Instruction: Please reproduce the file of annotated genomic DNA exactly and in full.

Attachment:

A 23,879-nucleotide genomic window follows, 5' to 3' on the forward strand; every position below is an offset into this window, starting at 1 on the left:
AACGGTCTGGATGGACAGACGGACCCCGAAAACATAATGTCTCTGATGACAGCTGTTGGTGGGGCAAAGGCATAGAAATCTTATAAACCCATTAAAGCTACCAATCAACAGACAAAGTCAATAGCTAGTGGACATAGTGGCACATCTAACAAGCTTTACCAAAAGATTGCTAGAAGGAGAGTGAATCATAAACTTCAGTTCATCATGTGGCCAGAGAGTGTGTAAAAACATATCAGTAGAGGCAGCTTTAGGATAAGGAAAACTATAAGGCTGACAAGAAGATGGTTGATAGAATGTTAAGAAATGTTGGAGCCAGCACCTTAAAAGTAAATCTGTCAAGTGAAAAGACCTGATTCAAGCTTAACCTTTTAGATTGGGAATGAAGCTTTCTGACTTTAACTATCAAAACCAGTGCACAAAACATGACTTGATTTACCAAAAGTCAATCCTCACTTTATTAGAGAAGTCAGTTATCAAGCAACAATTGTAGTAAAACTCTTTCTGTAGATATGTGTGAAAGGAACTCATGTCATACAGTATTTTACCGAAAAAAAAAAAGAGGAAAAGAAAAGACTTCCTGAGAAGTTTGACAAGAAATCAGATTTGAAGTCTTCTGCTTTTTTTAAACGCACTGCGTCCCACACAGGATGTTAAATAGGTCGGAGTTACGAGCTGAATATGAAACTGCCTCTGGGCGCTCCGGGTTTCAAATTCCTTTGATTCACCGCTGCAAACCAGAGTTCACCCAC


A 23,879-nucleotide genomic window follows, 5' to 3' on the forward strand; every position below is an offset into this window, starting at 1 on the left:
AACGGTCTGGATGGACAGACGGACCCCGAAAACATAATGTCTCTGATGACAGCTGTTGGTGGGGCAAAGGCATAGAAATCTTATAAACCCATTAAAGCTACCAATCAACAGACAAAGTCAATAGCTAGTGGACATAGTGGCACATCTAACAAGCTTTACCAAAAGATTGCTAGAAGGAGAGTGAATCATAAACTTCAGTTCATCATGTGGCCAGAGAGTGTGTAAAAACATATCAGTAGAGGCAGCTTTAGGATAAGGAAAACTATAAGGCTGACAAGAAGATGGTTGATAGAATGTTAAGAAATGTTGGAGCCAGCACCTTAAAAGTAAATCTGTCAAGTGAAAAGACCTGATTCAAGCTTAACCTTTTAGATTGGGAATGAAGCTTTCTGACTTTAACTATCAAAACCAGTGCACAAAACATGACTTGATTTACCAAAAGTCAATCCTCACTTTATTAGAGAAGTCAGTTATCAAGCAACAATTGTAGTAAAACTCTTTCTGTAGATATGTGTGAAAGGAACTCATGTCATACAGTATTTTACCGAAAAAAAAAAAGAGGAAAAGAAAAGACTTCCTGAGAAGTTTGACAAGAAATCAGATTTGAAGTCTTCTGCTTTTTTTAAACGCACTGCGTCCCACACAGGATGTTAAATAGGTCGGAGTTACGAGCTGAATATGAAACTGCCTCTGGGCGCTCCGGGTTTCAAATTCCTTTGATTCACCGCTGCAAACCAGAGTTCACCCAC